SALT LAKE CITY — Restaurateur Joel LaSalle has a passion for food, but it pales in comparison to his dedication to his customers.
“I could sell hot dogs. I could sell tacos. I don’t care what I’m serving,” said LaSalle, head of Salt Lake’s LaSalle Restaurant Group, the organization behind Kyoto Japanese Restaurant, Oasis Cafe, Current Fish & Oyster, Under Current Bar and Caffe Niche. “As long as our customer base loves it, that’s the meaning of success for me in the restaurant business.”
So when he opened Stanza Italian Bistro & Wine Bar, located at 454 E. 300 South, in April 2016, he had high hopes he was meeting the needs of his guests in providing an Italian restaurant fit for the market.
Little did he know what a rocky road the first year would be.
Stanza went through three chefs in a year, LaSalle ended up buying out his partner and the menu just wasn’t lining up with the brand he had envisioned, no matter how many times it had been refined.
“(Running a restaurant) becomes problematic sometimes, and it’s tough to find that really great fit,” he explained. “(With chefs), there’s chemistry involved and integrity and talent working with our staff, … so you don’t know all those things until you experience somebody.”
Then along came chef Jonathan LeBlanc.
“Some owners like big ego, power guys. We don’t,” LaSalle said. “We like the guy you can go fishing with. We like the guy that I’m going to be friends with hopefully when we’re old, and somebody you can build a life with, a professional life with, in the restaurant, and that’s really what I feel about Chef LeBlanc.”
LeBlanc — who is characterized by his down-to-earth demeanor, kind eyes and friendly disposition — joined the team at Stanza in May of this year, bringing his encyclopedia of culinary experience along with him and transforming the restaurant into exactly what LaSalle had dreamed.
“It’s not just that his food is fabulous, it’s that this guy is a joy to work with,” LaSalle said.
LeBlanc, who received his formal training from the Art Institute of Houston’s culinary program, has made his way around the food world. You name it, he’s done it, from working at the fish market in Salem, Oregon, to opening a steakhouse in Texas to bartending at a French restaurant to being at the helm of a Japanese sushi grill.
And long before food became a career, LeBlanc could be found making beignets with his mother and grandmother or catching crab after the elementary school bell rang.
Now he’s adding Italian cuisine to his resume as executive chef at Stanza, bringing an emphasis on high-quality ingredients and “clean, simple, bright flavors.”
“I kind of approach it as I’m going to use Italian ingredients, but I’m going to reimagine the identity,” LeBlanc explained of his approach at Stanza. “It’s all Italian ingredients but now it’s something different.”
LeBlanc grew up as a self-described “military brat,” moving around the United States with his father in the Air Force, including Redondo Beach, California; the Washington, D.C., area; the Florida panhandle; San Antonio, Texas; and Dayton, Ohio.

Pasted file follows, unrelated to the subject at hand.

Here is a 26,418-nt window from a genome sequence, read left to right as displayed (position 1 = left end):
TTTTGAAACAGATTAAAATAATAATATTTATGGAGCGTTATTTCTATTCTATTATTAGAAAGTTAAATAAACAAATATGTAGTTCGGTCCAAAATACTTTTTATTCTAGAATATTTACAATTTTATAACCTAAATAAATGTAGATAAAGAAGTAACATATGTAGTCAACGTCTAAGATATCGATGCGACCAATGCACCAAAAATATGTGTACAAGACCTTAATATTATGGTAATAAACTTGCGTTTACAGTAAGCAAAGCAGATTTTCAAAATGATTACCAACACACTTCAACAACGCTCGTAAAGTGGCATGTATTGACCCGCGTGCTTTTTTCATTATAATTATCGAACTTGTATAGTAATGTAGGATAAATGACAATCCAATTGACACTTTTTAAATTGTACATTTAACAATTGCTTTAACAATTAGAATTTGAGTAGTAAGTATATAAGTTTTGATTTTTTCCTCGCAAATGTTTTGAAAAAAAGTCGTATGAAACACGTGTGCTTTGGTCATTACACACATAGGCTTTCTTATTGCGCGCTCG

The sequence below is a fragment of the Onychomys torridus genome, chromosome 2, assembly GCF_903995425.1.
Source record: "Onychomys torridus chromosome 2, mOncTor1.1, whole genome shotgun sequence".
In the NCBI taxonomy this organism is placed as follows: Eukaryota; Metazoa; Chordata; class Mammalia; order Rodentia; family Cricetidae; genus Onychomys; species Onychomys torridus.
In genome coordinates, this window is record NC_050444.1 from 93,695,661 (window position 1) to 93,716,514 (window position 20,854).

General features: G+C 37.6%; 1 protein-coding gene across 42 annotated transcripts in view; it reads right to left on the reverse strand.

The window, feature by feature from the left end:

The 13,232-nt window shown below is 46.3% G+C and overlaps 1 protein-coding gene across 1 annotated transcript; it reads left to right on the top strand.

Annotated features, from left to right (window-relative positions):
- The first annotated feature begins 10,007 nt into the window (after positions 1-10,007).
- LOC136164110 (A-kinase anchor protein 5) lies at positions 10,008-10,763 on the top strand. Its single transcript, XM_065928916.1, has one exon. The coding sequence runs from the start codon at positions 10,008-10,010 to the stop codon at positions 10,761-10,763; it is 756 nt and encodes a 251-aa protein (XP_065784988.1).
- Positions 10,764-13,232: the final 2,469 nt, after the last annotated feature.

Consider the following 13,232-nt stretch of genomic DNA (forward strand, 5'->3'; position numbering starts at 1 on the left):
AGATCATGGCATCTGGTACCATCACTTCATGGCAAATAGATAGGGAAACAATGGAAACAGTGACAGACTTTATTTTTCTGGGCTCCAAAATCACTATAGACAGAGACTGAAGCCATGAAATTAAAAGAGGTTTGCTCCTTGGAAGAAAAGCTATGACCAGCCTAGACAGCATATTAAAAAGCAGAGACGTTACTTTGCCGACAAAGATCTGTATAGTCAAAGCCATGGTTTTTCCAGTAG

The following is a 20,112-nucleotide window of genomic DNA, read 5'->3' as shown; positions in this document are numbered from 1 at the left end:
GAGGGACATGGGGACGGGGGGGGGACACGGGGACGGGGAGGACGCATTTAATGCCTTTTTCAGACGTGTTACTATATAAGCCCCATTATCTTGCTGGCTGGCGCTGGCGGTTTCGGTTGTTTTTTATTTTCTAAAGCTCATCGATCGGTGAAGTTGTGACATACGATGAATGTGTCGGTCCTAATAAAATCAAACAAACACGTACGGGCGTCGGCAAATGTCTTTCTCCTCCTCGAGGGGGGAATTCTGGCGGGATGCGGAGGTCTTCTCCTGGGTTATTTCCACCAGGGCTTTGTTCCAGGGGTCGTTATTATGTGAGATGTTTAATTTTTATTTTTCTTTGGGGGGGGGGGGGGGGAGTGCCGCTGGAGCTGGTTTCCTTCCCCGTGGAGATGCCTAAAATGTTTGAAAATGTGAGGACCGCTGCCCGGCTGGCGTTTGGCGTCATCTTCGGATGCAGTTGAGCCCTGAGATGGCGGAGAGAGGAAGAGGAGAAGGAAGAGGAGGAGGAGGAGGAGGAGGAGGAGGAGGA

“All these places I lived kind of started the background, if you will, (of his culinary career) because I got exposed to a lot of different foods,” LeBlanc said.
He spent more than 20 years in the food industry after graduating high school before attending culinary school. Since graduating, he’s gained even more experience in varied forms from being an instructor at the culinary school to consulting to working at fishing and hunting lodges.
It was such a job that brought him to Utah for the first time to work at a hunting club in Corrine, Box Elder County.
“I wanted to get out and I wanted to check out the mountains and see about moving and relocating, so that’s where the seed of moving to Utah started,” he said.
He made the move in 2014, bringing his three sons, who are now 18, 14 and 11, along with him. LeBlanc is a relatively new single dad but finds a way to make it work with his demanding schedule at Stanza.
“(Being a single parent) keeps you moving,” he said.
At home, LeBlanc cooks everything from Indian food to Tex-Mex to Cajun Creole, something his sons have come to appreciate.
“They’ll eat anything,” he said with a laugh. “It’s more like ‘Dad, are you home tonight? And are you cooking?’ Then they won’t go anywhere.”
LaSalle said from the first time he spoke to LeBlanc on the phone, there was something intriguing about him.
“As we’ve gone along … the staff — and not just the kitchen staff that he has ultimate rule over, but the front of the house staff — the customers that he comes out to talk to (and) the vendors that talk to me, they all say what a joy it is to work with him, and of course, there’s the food.”
LeBlanc said the feeling is mutual as there is a sense of family that inspires a level of dedication.
“I don’t want to put anything out bad. I don’t want my team to put anything out bad,” he explained. “I don’t want to let my ownership down. … These are the best people I’ve ever worked for.”Comment on this story
LaSalle said Stanza is seeking to bring “the trinity of the restaurant business” — excellent service, food and environment — that is both “efficient and affordable for (Salt Lake City’s) market,” with dinner menu items ranging from $7-$46. The restaurant also offers a three-course lunch special that changes weekly “to take full advantage of seasonally available ingredients from local farms,” according to press materials.
“I think the food speaks for itself,” LaSalle said. “There’s an evolution that’s taken place at Stanza, and I think it’s worth giving thought to.”